Condemned Building

The mayor updated the Council on the city’s attempt to purchase a condemned building at 116 East Railroad St. owned by Tom and Renee Lanphere. The instability of the structure has caused the closure of an adjacent alley. Swanson explained that the roof line of the building extends into an adjoining building owned by Gary Hinrichs which is used as a storage facility for his plumbing and heating business. In order to demolish the Lanphere building Hinrichs would need to construct a new exterior wall and rework the rafter system.

Two options would be for the city to get a quit claim deed and pay for the cost of demolition or for Lanphere to sell the property to Hinrichs who could then request TIF money from the city to help pay for the cost of construction and demolition. Aldermen Drennen questioned whether the value of the Hinrichs’ property would increase if TIF money was used on the project, which is the intent of TIF money. Zollinger said the absence of the condemned building would increase the value of the building next door.

Swanson indicated that Hinrichs simply wanted an assurance from the city that they would be willing to approve TIF money for the project. The Council agreed but no formal action was taken.

Grove Street Paving

Discussion was held on approving paving a section of right-of-way on Grove Street next to Maes Collision Repair and Custom Restorations at a cost of approximately $2,000. Aldermen Ryan Inskeep expressed his displeasure with Swanson’s decision to prep the site for paving without receiving aldermanic approval. Inskeep also noted that two barricades that had been erected on the site did not have flashing lights, which are required. “I don’t know why you put it on the agenda because you don’t really care of we have to say about it,” said Inskeep. “You have to do it now, you don’t have much of a choice since you have already cored it out. That’s bull**it.” Alderman Greg Schmidt asked Swanson why Maes was not asked to pay at least half of the cost as Schmidt was when black top was added near his residence to help with a runoff issue. Swanson responded by saying this type of work is generally done for businesses free of charge. Swanson said he would approach Maes about paying half of the cost. No action was taken.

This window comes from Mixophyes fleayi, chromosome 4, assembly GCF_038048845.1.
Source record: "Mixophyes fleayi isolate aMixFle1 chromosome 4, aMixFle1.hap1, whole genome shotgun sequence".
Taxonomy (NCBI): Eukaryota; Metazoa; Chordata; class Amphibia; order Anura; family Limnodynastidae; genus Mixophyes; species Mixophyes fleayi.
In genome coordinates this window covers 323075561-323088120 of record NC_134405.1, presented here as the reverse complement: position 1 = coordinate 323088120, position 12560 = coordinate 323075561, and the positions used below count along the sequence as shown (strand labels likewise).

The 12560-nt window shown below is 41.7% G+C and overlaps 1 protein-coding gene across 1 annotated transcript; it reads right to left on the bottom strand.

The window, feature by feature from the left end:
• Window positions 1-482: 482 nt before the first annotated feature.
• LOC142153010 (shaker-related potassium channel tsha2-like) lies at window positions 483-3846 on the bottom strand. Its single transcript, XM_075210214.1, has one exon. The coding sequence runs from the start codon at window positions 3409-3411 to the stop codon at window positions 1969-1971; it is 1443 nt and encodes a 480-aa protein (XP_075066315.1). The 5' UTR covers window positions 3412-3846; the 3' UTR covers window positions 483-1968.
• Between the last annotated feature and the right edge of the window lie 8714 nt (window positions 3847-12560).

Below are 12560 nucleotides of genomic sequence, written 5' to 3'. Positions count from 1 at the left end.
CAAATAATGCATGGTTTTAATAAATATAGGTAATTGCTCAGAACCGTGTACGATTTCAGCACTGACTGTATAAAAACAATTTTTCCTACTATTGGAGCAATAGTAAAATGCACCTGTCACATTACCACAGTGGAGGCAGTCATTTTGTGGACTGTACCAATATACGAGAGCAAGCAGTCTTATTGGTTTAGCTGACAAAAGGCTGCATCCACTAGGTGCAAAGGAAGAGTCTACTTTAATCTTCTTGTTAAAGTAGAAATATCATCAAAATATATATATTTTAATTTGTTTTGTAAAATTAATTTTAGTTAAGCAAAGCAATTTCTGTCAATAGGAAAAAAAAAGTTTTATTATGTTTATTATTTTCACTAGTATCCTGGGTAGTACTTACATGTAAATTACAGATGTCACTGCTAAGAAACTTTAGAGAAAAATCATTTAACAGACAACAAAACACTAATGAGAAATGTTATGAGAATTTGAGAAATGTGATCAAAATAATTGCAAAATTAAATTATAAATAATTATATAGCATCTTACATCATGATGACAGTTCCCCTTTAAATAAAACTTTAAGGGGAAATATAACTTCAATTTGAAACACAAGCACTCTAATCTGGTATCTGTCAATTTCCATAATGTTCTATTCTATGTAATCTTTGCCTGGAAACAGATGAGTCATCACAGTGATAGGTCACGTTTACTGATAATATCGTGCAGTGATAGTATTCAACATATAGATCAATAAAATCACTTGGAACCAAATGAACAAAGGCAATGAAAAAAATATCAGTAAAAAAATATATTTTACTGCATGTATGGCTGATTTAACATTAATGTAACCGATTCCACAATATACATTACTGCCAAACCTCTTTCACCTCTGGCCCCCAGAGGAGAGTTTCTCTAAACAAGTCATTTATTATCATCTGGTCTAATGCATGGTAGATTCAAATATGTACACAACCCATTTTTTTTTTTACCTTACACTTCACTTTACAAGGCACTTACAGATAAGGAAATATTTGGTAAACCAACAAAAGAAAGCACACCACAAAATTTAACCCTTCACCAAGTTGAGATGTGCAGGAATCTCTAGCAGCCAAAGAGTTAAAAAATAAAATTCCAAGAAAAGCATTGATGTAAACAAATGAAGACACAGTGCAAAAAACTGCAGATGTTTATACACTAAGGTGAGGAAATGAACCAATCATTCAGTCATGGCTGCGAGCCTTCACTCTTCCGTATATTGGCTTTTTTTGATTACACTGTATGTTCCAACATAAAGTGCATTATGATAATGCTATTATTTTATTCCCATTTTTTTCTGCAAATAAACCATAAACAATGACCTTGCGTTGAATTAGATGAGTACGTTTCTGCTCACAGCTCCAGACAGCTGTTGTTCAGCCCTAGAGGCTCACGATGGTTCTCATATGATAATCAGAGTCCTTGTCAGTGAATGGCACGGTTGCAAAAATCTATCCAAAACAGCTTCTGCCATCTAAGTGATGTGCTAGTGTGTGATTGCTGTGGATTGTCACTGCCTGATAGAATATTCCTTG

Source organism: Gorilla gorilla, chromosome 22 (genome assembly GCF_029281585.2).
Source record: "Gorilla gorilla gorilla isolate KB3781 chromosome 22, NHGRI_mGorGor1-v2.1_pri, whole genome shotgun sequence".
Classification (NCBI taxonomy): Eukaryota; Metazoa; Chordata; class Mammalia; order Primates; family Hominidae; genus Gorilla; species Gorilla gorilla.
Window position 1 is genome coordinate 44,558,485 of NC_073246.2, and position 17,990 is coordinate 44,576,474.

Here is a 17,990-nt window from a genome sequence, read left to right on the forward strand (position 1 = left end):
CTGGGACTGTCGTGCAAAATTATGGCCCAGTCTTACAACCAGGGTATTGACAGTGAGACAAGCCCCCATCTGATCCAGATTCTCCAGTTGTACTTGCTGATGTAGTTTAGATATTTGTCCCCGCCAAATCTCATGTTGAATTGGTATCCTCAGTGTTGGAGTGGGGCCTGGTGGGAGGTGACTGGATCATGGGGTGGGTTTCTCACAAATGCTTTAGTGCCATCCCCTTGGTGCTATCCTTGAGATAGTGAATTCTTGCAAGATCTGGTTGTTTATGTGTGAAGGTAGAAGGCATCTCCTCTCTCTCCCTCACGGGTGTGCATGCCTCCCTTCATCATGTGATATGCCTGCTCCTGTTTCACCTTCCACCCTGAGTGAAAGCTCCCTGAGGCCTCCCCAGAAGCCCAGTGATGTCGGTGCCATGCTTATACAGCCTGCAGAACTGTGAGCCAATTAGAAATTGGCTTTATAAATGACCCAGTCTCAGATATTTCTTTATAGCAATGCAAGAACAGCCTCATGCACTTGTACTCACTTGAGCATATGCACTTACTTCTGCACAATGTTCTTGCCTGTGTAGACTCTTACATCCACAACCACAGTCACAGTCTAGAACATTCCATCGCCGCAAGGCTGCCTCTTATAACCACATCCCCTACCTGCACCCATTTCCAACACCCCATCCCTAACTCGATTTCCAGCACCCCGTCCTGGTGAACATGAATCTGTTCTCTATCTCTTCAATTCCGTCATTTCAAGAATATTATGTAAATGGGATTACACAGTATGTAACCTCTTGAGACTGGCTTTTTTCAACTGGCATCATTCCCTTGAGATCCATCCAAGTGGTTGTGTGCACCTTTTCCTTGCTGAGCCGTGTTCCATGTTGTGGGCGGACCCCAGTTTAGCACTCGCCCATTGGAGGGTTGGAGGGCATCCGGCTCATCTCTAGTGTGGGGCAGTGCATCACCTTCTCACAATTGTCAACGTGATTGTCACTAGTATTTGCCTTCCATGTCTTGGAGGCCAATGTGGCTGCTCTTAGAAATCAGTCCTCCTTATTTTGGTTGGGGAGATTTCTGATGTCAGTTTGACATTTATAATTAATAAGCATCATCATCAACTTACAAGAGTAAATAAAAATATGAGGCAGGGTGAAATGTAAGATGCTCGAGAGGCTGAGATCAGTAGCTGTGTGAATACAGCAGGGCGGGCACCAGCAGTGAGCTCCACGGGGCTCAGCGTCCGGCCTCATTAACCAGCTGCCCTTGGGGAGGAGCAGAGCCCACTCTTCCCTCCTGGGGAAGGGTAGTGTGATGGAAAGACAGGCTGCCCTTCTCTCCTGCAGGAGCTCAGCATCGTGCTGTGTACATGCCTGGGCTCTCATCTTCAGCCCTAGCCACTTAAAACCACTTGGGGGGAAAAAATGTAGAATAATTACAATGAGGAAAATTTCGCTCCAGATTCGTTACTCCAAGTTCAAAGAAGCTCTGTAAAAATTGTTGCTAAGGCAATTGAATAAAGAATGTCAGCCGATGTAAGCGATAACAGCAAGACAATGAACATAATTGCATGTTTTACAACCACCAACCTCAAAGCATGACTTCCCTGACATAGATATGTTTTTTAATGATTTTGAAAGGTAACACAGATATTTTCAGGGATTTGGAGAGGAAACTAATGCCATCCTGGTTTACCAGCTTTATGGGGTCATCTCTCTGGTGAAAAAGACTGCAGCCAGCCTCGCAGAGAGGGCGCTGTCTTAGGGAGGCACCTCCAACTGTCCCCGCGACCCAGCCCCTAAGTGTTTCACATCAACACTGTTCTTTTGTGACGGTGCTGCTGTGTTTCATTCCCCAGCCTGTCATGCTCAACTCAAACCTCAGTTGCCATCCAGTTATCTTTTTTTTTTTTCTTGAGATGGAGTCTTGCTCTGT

City Billboard

Discussion was held on erecting a billboard at the former city landscape waste site. When the two-sided billboard was erected by Roger Williams Jr., he agreed to allow the city to have free use of one side. The space is currently vacant and is somewhat unattractive. Swanson said he would talk with the Main Street organization about ideas for the billboard.

The council would like to see this sign on the east end of town used to promote Prophetstown.

Covid-19 Sick Pay

Swanson asked for input concerning the use of sick pay for the public works employees who were recently quarantined due to Covid-19. Zollinger said the city is required to pay the employees for up to 80 hours of sick time due to Covid related illness. Sick pay beyond 80 hours can be determined by the city. Swanson asked the Council to consider options as the scenario could happen again requiring the city to pay even more sick time before the end of the year when the sick hours recycle. Swanson does not want to deny payment, but is concerned about the cost to the city. An application for a grant could be made to help reimburse the city for additional Covid costs.